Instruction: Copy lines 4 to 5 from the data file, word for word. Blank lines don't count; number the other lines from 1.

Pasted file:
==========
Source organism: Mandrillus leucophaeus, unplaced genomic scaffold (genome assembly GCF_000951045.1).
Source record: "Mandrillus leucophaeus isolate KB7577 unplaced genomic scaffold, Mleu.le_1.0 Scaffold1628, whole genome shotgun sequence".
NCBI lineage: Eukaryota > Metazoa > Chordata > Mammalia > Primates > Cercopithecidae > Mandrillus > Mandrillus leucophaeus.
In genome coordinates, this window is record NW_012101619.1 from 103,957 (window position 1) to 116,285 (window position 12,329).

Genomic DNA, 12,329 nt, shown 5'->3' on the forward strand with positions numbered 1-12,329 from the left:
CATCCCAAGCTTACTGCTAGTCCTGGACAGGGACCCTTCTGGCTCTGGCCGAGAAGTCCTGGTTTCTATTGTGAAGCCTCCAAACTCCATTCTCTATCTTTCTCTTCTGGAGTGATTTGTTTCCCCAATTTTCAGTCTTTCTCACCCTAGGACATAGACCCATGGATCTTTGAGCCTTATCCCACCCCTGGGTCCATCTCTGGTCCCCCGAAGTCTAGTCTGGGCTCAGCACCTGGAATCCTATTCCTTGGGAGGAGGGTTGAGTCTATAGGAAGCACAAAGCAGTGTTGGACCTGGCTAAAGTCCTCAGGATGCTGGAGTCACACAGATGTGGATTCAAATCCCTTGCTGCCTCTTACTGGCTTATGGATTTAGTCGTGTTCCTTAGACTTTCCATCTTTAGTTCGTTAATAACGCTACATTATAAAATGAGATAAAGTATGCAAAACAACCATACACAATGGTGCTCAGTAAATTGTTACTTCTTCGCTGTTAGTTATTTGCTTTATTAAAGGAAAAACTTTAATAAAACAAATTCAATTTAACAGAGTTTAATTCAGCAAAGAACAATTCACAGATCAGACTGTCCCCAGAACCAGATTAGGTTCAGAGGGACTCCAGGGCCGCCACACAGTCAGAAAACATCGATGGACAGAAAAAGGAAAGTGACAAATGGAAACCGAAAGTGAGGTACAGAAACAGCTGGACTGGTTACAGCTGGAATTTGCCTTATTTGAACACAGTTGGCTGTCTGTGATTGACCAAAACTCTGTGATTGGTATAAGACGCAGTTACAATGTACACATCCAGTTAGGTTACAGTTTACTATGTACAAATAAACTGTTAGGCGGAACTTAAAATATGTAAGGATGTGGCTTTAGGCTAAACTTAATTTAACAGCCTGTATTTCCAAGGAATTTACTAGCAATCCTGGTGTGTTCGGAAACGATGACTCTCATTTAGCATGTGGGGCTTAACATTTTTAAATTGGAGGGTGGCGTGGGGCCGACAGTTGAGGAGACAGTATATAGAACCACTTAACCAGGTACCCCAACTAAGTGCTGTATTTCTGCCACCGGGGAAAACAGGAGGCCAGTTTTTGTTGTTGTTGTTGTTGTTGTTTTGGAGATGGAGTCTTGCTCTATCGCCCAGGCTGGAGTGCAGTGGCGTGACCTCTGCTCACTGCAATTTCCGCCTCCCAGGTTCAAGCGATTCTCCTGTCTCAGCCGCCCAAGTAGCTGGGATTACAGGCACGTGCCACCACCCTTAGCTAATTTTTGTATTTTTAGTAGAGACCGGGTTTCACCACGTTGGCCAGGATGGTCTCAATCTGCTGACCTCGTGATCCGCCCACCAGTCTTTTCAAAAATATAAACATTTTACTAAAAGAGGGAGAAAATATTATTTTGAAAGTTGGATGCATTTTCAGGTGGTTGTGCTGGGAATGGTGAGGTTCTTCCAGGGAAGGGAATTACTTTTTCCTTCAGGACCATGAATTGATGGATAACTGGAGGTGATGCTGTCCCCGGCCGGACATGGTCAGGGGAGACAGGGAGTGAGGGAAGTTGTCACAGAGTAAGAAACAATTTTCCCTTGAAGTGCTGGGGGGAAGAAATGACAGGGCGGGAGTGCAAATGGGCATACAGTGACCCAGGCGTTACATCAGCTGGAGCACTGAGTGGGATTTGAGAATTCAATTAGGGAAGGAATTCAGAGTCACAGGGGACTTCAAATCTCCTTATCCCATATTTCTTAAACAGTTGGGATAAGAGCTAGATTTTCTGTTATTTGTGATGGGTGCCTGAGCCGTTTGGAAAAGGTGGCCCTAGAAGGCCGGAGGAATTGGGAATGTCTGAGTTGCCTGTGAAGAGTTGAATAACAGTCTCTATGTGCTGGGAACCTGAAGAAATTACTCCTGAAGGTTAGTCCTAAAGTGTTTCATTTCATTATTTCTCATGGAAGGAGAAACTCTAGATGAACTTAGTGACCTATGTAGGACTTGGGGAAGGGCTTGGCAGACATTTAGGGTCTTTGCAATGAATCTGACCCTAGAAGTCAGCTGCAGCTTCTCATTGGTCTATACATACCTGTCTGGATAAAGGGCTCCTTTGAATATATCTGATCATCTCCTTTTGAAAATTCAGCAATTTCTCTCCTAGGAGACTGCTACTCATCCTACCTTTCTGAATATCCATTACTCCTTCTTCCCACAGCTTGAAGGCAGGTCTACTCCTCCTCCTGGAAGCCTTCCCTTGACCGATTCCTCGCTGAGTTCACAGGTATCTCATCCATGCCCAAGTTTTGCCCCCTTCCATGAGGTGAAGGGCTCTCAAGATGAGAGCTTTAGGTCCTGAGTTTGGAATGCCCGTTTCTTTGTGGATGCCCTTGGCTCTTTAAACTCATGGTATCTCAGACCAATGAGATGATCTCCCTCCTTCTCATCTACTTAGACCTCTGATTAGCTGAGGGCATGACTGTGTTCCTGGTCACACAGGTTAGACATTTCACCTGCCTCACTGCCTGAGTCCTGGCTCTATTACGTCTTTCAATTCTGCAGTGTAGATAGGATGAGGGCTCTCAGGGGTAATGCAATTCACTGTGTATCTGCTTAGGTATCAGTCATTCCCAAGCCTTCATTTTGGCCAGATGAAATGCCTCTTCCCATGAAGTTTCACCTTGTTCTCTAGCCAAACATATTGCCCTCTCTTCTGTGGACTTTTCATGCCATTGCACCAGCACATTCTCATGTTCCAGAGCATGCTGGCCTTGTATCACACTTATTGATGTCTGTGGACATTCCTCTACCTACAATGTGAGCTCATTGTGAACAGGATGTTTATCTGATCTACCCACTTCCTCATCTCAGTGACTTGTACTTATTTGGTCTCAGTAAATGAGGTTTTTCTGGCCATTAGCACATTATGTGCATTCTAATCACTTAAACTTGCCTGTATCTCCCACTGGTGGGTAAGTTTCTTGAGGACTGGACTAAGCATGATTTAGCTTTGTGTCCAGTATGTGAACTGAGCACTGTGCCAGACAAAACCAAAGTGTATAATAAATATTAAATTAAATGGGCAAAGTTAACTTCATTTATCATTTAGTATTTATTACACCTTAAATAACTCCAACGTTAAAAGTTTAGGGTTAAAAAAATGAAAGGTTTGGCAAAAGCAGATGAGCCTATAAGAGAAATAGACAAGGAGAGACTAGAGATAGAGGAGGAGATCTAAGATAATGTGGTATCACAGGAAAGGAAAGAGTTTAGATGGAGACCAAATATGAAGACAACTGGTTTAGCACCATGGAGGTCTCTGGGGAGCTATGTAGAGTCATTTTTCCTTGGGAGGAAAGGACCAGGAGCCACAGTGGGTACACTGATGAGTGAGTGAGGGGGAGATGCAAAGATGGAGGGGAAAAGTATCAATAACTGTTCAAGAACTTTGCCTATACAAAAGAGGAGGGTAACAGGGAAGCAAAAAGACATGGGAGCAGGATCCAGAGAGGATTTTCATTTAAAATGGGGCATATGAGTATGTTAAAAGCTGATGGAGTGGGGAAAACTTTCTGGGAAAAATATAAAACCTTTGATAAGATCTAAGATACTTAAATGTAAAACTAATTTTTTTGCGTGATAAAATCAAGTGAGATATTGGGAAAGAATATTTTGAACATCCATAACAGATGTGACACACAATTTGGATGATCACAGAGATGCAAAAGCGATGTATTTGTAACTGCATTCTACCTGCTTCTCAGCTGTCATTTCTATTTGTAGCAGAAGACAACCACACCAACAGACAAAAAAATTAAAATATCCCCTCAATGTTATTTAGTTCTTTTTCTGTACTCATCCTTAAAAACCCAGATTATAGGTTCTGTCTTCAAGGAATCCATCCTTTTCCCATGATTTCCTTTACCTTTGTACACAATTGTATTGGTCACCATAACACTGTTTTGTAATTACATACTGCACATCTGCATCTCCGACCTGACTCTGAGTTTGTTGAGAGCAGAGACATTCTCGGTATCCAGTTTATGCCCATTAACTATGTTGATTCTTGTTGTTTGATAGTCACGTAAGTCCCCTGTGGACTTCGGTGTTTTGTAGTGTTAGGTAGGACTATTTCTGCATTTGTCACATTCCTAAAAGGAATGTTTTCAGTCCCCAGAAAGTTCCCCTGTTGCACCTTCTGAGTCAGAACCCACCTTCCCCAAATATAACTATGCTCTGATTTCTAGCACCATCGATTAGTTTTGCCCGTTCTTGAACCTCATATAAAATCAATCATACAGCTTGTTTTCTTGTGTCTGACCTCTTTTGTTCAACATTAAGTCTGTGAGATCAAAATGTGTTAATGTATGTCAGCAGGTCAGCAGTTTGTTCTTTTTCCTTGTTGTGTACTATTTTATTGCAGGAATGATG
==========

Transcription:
In genome coordinates, this window is record NW_012101619.1 from 103,957 (window position 1) to 116,285 (window position 12,329).

Genomic DNA, 12,329 nt, shown 5'->3' on the forward strand with positions numbered 1-12,329 from the left: